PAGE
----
In Fishman’s novel, Arianna’s comment on Slava’s story is a fine example of “meta-fiction”—a device by which the writer pierces through the fictional world they created and wants the reader to notice the artifice behind this world’s construction. Arianna, as an American Jewish reader of Slava’s Soviet story, is intrigued—but it’s important to note that this conversation is set in the summer of 2006, when the output of Russian-Jewish stories, though already ascendant, was still modest in number. What would an Arianna say now? The question in 2014 is whether literature written in English by Soviet-born émigré Jewish writers has stories to tell that are still fresh and new, and whether they have the ability to pose questions that haven’t been asked before.
The impression from reading this year’s batch of “Russian” books is mixed. Those memoirs or fictions—as well as fictions that are disguised memoirs—that arise out of their authors’ seemingly complete knowledge of their own past don’t seem particularly insightful. Situating narratives in the landscape of abundant facts—facts about the Soviet way of life, for instance—appear as guided by a kind of habitual nostalgia, with its obsessive resorting to what is known, that aims to faithfully recreate aspects of the past that have been lost. By contrast, those of this year’s books in which the central questions emerge either from insufficient knowledge or absence—total or partial—of verifiable facts, or from a painstaking process of questioning those facts, coupled with resistance to nostalgia’s dominant role in the narrative, offer surprising and heretofore unseen ways of looking at the Soviet past, the immigrant experience, and life in America.
Perhaps this is, more generally, a challenge of immigrant fiction as well as fiction by writers who come from strong ethno-cultural communities. Famously, in the decade after Goodbye, Columbus, Philip Roth sought a break from writing about New Jersey Jews he knew so much about and in When She Was Good tried his pen at a different subject matter (before returning full force and with new insights to Newark’s Jews in Portnoy’s Complaint). There are plenty of “meta” bits in this year’s books by Soviet-born émigré writers, and they add up to these authors’ evident understanding that a break from the fictions that are hybrid memoirs may be timely. The awareness of this, scattered on the pages of these books, gives us a hint that the future of this literature may lie not in the rehashing of somewhat familiar stories but rather in a more radical practice of “replacement lives”: a cleaner break with the experience these writers already know and a more daring flight into the possibilities of fiction.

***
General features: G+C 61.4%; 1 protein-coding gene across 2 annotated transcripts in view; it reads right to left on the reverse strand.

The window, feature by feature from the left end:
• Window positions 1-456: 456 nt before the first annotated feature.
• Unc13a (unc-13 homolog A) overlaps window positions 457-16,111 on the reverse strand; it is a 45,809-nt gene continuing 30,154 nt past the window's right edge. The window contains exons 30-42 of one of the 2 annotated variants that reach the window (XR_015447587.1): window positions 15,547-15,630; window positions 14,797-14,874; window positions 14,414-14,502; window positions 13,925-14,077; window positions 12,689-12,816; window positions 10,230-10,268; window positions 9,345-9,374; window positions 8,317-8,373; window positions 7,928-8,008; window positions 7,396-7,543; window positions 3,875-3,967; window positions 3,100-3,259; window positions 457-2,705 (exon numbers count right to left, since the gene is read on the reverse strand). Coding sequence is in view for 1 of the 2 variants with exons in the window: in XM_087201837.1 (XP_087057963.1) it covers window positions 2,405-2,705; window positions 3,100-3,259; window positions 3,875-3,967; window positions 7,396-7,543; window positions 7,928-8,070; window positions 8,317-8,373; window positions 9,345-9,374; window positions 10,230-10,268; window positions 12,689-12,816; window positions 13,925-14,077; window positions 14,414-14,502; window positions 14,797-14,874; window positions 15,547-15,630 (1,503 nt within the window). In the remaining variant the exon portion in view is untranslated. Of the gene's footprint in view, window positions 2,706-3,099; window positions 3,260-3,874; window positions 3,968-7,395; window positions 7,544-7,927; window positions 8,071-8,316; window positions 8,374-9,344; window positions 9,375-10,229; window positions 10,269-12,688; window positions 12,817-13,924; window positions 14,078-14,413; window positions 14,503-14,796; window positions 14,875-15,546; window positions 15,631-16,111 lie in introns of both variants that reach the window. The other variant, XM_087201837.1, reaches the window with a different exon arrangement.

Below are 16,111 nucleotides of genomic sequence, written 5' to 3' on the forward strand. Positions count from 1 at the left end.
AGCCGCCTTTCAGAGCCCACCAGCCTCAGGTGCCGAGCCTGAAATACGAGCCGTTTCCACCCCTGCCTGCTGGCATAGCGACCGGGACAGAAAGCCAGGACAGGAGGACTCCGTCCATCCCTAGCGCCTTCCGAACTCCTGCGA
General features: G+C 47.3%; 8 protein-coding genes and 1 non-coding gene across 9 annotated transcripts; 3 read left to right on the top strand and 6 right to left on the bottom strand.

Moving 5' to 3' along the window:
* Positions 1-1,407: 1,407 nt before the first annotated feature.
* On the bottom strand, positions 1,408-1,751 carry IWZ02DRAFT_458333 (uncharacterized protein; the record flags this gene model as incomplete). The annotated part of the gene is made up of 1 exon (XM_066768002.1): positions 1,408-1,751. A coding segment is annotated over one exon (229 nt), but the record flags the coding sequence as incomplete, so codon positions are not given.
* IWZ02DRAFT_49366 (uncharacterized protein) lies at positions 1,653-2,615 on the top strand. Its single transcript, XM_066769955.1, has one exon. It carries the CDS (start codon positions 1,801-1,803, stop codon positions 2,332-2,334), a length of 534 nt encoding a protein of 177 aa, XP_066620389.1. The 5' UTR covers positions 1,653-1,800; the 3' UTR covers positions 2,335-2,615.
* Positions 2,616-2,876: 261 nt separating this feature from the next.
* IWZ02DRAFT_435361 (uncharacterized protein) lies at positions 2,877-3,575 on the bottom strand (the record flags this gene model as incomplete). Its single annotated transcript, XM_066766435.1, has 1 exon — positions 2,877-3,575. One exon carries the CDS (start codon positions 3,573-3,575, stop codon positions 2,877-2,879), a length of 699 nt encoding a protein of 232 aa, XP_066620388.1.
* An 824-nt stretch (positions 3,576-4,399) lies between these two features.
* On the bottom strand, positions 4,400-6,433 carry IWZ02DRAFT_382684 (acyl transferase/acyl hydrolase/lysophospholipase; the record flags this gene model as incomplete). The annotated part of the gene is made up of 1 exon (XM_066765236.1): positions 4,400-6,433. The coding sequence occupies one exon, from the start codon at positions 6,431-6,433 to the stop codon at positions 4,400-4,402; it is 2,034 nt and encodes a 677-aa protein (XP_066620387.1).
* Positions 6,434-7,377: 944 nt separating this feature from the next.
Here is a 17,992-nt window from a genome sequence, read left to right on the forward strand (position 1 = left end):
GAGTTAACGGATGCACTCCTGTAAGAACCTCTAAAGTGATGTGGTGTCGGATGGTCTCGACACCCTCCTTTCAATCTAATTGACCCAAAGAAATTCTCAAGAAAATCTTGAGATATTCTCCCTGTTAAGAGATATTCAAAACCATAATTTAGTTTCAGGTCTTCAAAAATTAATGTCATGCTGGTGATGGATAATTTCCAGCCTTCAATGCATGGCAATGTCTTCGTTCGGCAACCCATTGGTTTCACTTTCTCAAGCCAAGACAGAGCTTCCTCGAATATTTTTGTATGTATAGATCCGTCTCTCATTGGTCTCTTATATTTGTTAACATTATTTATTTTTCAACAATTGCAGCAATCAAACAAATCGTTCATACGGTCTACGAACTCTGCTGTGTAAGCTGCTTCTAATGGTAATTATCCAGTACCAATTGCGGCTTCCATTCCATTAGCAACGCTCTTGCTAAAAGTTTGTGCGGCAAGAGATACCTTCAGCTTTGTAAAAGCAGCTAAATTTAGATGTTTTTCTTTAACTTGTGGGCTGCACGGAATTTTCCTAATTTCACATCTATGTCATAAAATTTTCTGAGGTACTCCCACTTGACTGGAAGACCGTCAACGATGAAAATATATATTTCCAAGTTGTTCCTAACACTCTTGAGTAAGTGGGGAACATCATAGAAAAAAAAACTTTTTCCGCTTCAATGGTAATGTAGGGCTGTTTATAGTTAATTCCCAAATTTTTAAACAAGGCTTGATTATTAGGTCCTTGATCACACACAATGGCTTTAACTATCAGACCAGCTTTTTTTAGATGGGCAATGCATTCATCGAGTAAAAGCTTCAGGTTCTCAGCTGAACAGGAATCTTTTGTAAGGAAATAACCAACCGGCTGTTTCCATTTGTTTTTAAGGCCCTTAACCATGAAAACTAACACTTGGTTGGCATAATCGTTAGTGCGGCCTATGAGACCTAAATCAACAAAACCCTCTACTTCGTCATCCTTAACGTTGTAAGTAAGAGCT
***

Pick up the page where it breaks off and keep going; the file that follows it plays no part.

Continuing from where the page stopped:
In Yiddish, the expression “grandmother’s tales” refers to far-fetched stories that never happened. In Fishman’s novel, the stories that Slava’s grandmother never shared and that, after her death, he is compelled to invent in her stead, become the hook that keeps Slava in the Russian Jewish immigrant fold. He has attempted to escape this community two years earlier when he decided that he needed to become an American—specifically, an American who could be a writer with a style free of “the pollution that repossessed him every time he returned to the swamp broth of Soviet Brooklyn.”